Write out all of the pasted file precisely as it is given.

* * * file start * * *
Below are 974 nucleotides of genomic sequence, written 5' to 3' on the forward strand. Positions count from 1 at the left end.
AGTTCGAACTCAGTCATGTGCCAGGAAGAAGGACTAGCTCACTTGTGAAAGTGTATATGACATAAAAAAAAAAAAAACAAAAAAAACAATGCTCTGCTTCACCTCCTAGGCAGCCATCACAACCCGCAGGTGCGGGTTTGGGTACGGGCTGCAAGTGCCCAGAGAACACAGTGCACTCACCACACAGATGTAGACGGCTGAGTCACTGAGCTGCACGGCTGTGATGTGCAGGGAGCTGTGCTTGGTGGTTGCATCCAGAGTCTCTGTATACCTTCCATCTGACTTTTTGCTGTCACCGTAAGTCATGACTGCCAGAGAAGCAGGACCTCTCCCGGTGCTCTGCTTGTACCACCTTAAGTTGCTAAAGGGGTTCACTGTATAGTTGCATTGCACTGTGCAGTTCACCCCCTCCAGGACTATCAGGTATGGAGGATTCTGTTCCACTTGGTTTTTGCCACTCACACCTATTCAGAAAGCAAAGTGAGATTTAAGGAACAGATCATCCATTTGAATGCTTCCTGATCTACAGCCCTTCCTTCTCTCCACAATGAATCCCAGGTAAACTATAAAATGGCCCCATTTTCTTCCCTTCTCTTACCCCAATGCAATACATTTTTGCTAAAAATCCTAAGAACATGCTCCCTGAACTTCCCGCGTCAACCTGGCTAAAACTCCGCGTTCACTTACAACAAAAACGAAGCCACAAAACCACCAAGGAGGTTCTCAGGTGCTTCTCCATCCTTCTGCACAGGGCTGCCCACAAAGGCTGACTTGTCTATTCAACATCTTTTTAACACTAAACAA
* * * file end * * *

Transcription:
Below are 974 nucleotides of genomic sequence, written 5' to 3' on the forward strand. Positions count from 1 at the left end.
AGTTCGAACTCAGTCATGTGCCAGGAAGAAGGACTAGCTCACTTGTGAAAGTGTATATGACATAAAAAAAAAAAAAACAAAAAAAACAATGCTCTGCTTCACCTCCTAGGCAGCCATCACAACCCGCAGGTGCGGGTTTGGGTACGGGCTGCAAGTGCCCAGAGAACACAGTGCACTCACCACACAGATGTAGACGGCTGAGTCACTGAGCTGCACGGCTGTGATGTGCAGGGAGCTGTGCTTGGTGGTTGCATCCAGAGTCTCTGTATACCTTCCATCTGACTTTTTGCTGTCACCGTAAGTCATGACTGCCAGAGAAGCAGGACCTCTCCCGGTGCTCTGCTTGTACCACCTTAAGTTGCTAAAGGGGTTCACTGTATAGTTGCATTGCACTGTGCAGTTCACCCCCTCCAGGACTATCAGGTATGGAGGATTCTGTTCCACTTGGTTTTTGCCACTCACACCTATTCAGAAAGCAAAGTGAGATTTAAGGAACAGATCATCCATTTGAATGCTTCCTGATCTACAGCCCTTCCTTCTCTCCACAATGAATCCCAGGTAAACTATAAAATGGCCCCATTTTCTTCCCTTCTCTTACCCCAATGCAATACATTTTTGCTAAAAATCCTAAGAACATGCTCCCTGAACTTCCCGCGTCAACCTGGCTAAAACTCCGCGTTCACTTACAACAAAAACGAAGCCACAAAACCACCAAGGAGGTTCTCAGGTGCTTCTCCATCCTTCTGCACAGGGCTGCCCACAAAGGCTGACTTGTCTATTCAACATCTTTTTAACACTAAACAA